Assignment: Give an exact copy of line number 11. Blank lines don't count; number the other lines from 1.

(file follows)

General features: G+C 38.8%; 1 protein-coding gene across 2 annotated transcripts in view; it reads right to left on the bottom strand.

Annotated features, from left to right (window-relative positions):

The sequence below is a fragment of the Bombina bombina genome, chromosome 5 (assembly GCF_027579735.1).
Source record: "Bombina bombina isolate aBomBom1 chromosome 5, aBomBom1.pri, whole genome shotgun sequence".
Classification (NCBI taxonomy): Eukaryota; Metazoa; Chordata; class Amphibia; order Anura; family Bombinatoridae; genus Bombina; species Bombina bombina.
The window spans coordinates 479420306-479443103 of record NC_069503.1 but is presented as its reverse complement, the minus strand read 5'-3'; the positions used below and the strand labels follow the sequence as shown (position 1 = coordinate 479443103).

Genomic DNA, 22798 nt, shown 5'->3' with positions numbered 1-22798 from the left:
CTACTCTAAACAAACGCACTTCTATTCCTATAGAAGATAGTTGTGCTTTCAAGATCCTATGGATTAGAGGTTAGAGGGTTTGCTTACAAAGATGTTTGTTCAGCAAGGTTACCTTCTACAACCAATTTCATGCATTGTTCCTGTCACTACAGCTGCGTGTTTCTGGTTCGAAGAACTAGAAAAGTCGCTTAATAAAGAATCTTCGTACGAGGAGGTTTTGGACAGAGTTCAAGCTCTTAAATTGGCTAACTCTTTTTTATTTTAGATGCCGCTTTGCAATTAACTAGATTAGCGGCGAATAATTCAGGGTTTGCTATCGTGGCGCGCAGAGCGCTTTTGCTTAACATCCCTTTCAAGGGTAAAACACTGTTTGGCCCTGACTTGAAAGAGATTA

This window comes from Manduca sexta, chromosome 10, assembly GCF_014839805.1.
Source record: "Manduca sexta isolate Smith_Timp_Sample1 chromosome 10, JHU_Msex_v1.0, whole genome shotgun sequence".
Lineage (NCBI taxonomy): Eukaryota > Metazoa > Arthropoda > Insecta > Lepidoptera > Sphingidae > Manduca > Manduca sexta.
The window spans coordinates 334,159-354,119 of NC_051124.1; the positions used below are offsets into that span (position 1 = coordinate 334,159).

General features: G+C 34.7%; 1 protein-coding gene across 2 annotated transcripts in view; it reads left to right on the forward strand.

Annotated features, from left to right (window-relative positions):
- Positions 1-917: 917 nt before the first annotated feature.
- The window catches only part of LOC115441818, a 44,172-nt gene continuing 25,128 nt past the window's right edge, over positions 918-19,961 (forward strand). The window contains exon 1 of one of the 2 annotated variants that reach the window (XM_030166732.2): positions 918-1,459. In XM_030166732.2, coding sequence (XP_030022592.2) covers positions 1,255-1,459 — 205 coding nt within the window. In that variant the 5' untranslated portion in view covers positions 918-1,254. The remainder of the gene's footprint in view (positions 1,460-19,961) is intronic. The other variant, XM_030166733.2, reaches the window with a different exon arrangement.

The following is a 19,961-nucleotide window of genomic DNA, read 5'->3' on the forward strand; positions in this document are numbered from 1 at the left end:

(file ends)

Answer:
Lineage (NCBI taxonomy): Eukaryota > Metazoa > Arthropoda > Insecta > Lepidoptera > Sphingidae > Manduca > Manduca sexta.